Reading the West 3-1-10
When seventh-grader Hannah Taylor, her best friend Jackie Montalvo, and her older brother Nick begin to move social studies teacher Mr. Barrington’s trunk from its place in the classroom into a closet, well … things begin to spiral out of control. First there is a small hole in the trunk and sand starts oozing out. Hannah pokes a finger in the spot to keep the sand in, and Jackie quickly places tape over it. But the sand is not to be stopped and bursts out spilling onto the floor.
These three students, who have had experiences with Mr. Barrington’s trunk before, quickly realize things are about to change and they aren’t certain what to expect. It probably wasn’t a trip back to the 1680s and a French ship La Belle. But sure enough that is where the three youngsters find themselves. Nick must learn to climb the rigging while the girls must take care of chores on the ship.
Here they encounter a bad-tempered captain and bad-tempered seas making it a rough journey on the Gulf of Mexico. Just when it appears they might be able to return to their modern lives, the three youngsters are sent on yet another excursion, this time to the settlement of Sieur de Rene-Robert Cavelier La Salle, established in 1684 at Matagorda Bay on the Texas coast.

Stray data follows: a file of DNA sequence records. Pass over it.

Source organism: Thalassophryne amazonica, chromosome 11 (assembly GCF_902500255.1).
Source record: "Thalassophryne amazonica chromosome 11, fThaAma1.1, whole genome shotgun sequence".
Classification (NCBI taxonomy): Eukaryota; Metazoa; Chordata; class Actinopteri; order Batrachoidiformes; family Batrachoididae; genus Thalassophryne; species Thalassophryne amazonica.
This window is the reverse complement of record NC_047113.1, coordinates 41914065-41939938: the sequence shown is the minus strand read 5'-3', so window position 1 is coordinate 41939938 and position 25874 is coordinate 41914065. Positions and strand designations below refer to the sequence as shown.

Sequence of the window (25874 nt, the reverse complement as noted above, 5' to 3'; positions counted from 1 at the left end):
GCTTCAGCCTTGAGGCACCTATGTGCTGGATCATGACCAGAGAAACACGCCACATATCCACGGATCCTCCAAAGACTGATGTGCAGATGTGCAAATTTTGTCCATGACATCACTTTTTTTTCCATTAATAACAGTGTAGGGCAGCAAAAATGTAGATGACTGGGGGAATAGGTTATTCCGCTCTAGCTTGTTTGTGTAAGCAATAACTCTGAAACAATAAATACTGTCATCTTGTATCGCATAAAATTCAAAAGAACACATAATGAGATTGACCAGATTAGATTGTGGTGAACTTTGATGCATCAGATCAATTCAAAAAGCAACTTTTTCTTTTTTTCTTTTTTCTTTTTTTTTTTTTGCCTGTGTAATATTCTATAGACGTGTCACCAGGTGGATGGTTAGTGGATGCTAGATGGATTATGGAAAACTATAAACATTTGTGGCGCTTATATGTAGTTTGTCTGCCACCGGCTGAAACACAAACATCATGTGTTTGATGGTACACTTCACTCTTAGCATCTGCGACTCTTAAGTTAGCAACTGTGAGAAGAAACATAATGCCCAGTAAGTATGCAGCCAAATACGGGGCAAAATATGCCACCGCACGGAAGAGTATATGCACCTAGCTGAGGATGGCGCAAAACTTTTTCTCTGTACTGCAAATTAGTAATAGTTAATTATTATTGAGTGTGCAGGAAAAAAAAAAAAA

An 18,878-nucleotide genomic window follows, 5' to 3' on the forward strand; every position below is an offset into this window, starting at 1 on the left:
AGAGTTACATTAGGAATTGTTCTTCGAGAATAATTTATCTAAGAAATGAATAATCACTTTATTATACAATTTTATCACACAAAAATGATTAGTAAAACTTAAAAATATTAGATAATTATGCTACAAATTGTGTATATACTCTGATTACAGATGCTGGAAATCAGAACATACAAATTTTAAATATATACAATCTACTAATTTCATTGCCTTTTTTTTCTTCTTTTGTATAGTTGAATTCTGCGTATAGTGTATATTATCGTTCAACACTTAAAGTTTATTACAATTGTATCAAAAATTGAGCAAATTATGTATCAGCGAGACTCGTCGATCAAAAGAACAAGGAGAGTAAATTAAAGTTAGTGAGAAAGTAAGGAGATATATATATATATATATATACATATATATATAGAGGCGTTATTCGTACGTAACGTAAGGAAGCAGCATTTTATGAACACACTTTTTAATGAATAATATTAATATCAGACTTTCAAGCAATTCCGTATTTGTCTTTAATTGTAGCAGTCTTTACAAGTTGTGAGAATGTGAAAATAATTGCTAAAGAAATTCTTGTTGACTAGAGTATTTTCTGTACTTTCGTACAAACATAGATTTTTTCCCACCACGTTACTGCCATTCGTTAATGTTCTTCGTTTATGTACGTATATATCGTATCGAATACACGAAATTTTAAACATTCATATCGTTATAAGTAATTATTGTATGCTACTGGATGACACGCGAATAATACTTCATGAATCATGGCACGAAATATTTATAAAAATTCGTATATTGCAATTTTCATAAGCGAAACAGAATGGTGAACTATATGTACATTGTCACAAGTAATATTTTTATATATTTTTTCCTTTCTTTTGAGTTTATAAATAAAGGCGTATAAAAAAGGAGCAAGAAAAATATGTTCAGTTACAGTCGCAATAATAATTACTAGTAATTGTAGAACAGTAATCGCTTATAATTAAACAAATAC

Traveling with the trunk, the students have new instructions to find several artifacts: arrows, gold coins and the like. They know from past experience once they have the objects they are likely to be transported back home. But before they can locate all of them, they become friends with the Talon family. Well, perhaps the girls are friends, Nick just puts up with the young, rather obnoxious Talon boys.
There is plenty of action throughout this book for middle-grade readers, and more important, plenty to learn about life in 1680s Texas, the LaSalle expedition, and history in general.
Author Melodie Cuate has transported Hannah, Jackie and Nick via Mr. Barrington’s trunk to other important locations and periods in Texas history in previous books: “Journey to the Alamo,” “Journey to San Jacinto,” “Journey to Gonzales,” and “Journey to Goliad.”
This is a fun series published by Texas Tech University Press that is no doubt useful for Texas teachers in presenting history to their students in a fun, yet informative way. It is also good reading for those of us who may not be as familiar with Texas history, or who just want to escape with a good story once in a while. And while targeted to younger readers, I can assure you it kept me turning the pages.